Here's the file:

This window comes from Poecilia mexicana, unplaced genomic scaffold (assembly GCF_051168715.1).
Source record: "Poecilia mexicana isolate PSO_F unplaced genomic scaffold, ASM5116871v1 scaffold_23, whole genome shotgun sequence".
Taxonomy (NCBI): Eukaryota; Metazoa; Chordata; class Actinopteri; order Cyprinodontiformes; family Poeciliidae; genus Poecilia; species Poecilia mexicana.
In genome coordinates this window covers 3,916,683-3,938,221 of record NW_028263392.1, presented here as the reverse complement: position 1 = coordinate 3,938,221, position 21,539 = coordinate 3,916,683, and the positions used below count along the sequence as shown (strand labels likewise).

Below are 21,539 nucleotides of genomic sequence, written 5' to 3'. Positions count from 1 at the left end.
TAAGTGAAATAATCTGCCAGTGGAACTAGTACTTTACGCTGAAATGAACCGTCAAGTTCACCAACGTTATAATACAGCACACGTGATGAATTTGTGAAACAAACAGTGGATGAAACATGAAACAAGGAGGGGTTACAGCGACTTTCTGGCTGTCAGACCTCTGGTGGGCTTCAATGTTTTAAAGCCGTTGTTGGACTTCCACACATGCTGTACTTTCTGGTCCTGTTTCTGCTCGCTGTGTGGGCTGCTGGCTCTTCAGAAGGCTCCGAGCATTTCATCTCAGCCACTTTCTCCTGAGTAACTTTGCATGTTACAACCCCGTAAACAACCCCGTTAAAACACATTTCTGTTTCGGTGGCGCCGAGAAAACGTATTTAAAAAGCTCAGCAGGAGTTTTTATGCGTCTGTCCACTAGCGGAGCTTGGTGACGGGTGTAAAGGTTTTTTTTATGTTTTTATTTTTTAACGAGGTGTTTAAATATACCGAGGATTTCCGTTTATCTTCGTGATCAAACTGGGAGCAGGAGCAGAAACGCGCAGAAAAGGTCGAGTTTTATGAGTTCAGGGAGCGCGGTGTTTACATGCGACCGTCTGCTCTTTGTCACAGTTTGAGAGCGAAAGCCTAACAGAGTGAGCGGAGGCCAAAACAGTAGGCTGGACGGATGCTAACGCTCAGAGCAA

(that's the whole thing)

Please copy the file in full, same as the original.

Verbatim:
This window comes from Poecilia mexicana, unplaced genomic scaffold (assembly GCF_051168715.1).
Source record: "Poecilia mexicana isolate PSO_F unplaced genomic scaffold, ASM5116871v1 scaffold_23, whole genome shotgun sequence".
Taxonomy (NCBI): Eukaryota; Metazoa; Chordata; class Actinopteri; order Cyprinodontiformes; family Poeciliidae; genus Poecilia; species Poecilia mexicana.
In genome coordinates this window covers 3,916,683-3,938,221 of record NW_028263392.1, presented here as the reverse complement: position 1 = coordinate 3,938,221, position 21,539 = coordinate 3,916,683, and the positions used below count along the sequence as shown (strand labels likewise).

Below are 21,539 nucleotides of genomic sequence, written 5' to 3'. Positions count from 1 at the left end.
TAAGTGAAATAATCTGCCAGTGGAACTAGTACTTTACGCTGAAATGAACCGTCAAGTTCACCAACGTTATAATACAGCACACGTGATGAATTTGTGAAACAAACAGTGGATGAAACATGAAACAAGGAGGGGTTACAGCGACTTTCTGGCTGTCAGACCTCTGGTGGGCTTCAATGTTTTAAAGCCGTTGTTGGACTTCCACACATGCTGTACTTTCTGGTCCTGTTTCTGCTCGCTGTGTGGGCTGCTGGCTCTTCAGAAGGCTCCGAGCATTTCATCTCAGCCACTTTCTCCTGAGTAACTTTGCATGTTACAACCCCGTAAACAACCCCGTTAAAACACATTTCTGTTTCGGTGGCGCCGAGAAAACGTATTTAAAAAGCTCAGCAGGAGTTTTTATGCGTCTGTCCACTAGCGGAGCTTGGTGACGGGTGTAAAGGTTTTTTTTATGTTTTTATTTTTTAACGAGGTGTTTAAATATACCGAGGATTTCCGTTTATCTTCGTGATCAAACTGGGAGCAGGAGCAGAAACGCGCAGAAAAGGTCGAGTTTTATGAGTTCAGGGAGCGCGGTGTTTACATGCGACCGTCTGCTCTTTGTCACAGTTTGAGAGCGAAAGCCTAACAGAGTGAGCGGAGGCCAAAACAGTAGGCTGGACGGATGCTAACGCTCAGAGCAA